by Fast Eddie
Yorba Linda, California
Last Saturday, Paul L, Ryan M, Danny D, along with Susan and I, spent the morning at Lake Los Angeles.
Our purpose in visiting was wrapped up in the fact that Lake Los Angeles is the current site of the Southern California/Nevada USAC State Time Trial Championships. We all wanted to give the race course a look.
The 23.5 mile time trial course is composed of four roads which form an 18.5 mile rectangle, with riders also doing the first 6 mile leg a second time.
Imagine the great time we all had riding around a picturesque place like Lake Los Angeles. Doesn't that just sound great? Riding around a lake in LA LA land?
Well, unfortunately, Lake Los Angeles is like Grape-Nuts, it is neither.
So guys, what if you were to say to your wife, "Let's get up at 3:00 am on Sunday, leave the house at 3:45, then after a one and a half hour drive, use a port-a-potty, get on the stationary trainers for an hour in the cold and dark, then just as the sun starts to rise, get on the tandem, leave the start line, and ride as hard as we possibly can for 20 kilometers?"
That's how we started on Sunday, except... it was her idea! You see, about a year ago, without any fanfare or announcement, Susan started riding. At first I didn't even know it as she began to incorporate spin classes at the gym into her regular workouts. Soon she began coming home and asking me questions about cycling, and then it came out... she had decided to enter into the realm of athletics.
Basically Susan is a cheerleader. That is her personality and back in school days, that is what she was. Then as our kids grew up, all of them entered into some form of athletics. One day she found herself as the only person in the family that had not participated in athletics. Now I know that cheerleading is considered by many to be an athletic endeavor, and I am not ignoring that, but it is not an athletic contest in the purest sense of the term.
There is no question that cheerleading requires athleticism, but that is not the kind of athletics she was talking about. So, with her cheerleader resume notwithstanding, she announced to me that she wanted to become an athlete, and that is why she wanted to ride.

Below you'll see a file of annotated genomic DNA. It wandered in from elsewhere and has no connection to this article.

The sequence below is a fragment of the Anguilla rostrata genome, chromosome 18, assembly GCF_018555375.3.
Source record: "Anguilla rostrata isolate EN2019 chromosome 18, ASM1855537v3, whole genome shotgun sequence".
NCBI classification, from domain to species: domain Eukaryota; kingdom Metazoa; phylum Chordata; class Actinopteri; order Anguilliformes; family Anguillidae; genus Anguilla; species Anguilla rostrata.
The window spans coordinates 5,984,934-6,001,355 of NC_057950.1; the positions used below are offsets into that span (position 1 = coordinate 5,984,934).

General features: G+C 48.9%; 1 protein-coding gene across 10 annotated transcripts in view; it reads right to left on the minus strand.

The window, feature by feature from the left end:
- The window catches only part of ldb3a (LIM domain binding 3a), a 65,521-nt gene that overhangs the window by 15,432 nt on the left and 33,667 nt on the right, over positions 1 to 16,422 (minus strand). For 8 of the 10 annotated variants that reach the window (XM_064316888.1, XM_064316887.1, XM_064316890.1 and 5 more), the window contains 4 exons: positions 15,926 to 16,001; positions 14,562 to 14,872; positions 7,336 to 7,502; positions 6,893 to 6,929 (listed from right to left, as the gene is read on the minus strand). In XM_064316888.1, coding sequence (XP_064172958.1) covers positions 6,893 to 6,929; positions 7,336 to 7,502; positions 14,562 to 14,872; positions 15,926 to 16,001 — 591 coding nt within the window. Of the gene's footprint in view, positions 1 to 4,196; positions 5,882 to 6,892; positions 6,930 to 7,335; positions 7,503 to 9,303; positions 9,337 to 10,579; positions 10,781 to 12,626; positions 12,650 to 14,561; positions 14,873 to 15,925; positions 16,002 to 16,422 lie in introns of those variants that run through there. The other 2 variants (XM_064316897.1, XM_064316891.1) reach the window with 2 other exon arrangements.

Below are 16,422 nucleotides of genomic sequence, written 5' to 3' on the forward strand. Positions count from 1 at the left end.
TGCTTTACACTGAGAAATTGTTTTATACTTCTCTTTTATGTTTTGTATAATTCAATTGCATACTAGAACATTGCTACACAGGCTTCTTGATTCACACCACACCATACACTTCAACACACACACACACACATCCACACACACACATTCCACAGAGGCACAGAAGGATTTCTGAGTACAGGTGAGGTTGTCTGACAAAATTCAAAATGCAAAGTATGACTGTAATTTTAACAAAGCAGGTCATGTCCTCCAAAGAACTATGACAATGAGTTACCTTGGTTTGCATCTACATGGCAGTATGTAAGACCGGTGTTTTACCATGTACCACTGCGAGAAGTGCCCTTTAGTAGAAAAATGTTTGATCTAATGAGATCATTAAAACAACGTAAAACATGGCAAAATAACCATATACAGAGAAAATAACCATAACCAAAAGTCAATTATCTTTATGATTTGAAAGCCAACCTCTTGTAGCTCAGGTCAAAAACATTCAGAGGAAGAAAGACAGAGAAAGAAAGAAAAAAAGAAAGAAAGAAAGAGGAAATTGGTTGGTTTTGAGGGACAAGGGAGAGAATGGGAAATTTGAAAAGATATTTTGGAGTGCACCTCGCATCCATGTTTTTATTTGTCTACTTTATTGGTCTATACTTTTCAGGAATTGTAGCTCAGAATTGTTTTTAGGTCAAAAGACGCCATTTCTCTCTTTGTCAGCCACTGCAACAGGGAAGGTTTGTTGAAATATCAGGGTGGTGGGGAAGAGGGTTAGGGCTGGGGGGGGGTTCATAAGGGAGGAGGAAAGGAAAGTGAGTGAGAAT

It was then that I broke the news to her. To be an athlete, one must compete. Spin classes are spin classes, training rides are training rides (even though I used to be confused on that point), fun rides are fun rides, and races are races. In short, the only athletic contest listed here is a race.
Much to my surprise, she said, "OK, I'll race!"
Wow! She has been around me and my racing friends for long enough to know what that statement meant. Training, sacrifice, focus, suffering, and the act of racing itself are part of the equation. She simply said, "I'll race...so what is the plan?"
So we talked about her options. First of all she has a road bike and we have a road tandem, so she decided that the event would be on the road rather than the velodrome or mountain biking. She also eliminated mass start racing (i.e. road races and crits) from consideration as being a proverbial "bridge too far" at this time in her life.
That left time trials. So we talked about individual time trials, team time trials, and tandem time trials.
It was decided that the best way to go was the tandem time trial, since we had a tandem available and it was something we could do together. So the training began. She increased her weekly rides at the gym and also started to ride her road bike on the trainer in the garage with me on weekday mornings.
Then we set the date, Valentine's Day plus 3. February 17, 2013 at the Fiesta Island Time Trial would be her debut as a bike racer, and an athlete. Our start time was 7:08 am.
We got up at 3 am, left soon after that, arrived at Fiesta Island in the dark, used the port-a-potty, rode the trainers, and were now at the start line.
Ralph Elliott, the famed bike race announcer, introduced us on the loudspeaker, gave his complements to Canyon Velo for a job well done at the Roger Millikan Memorial Criterium, and then we were off at 25 mph. We held that for quite a bit of the first lap, then reality set in and we settled into 23 to 24 mph over the remaining laps. We passed a few of the juniors who were ahead of us and were passed by one or two very fast single TT bikes.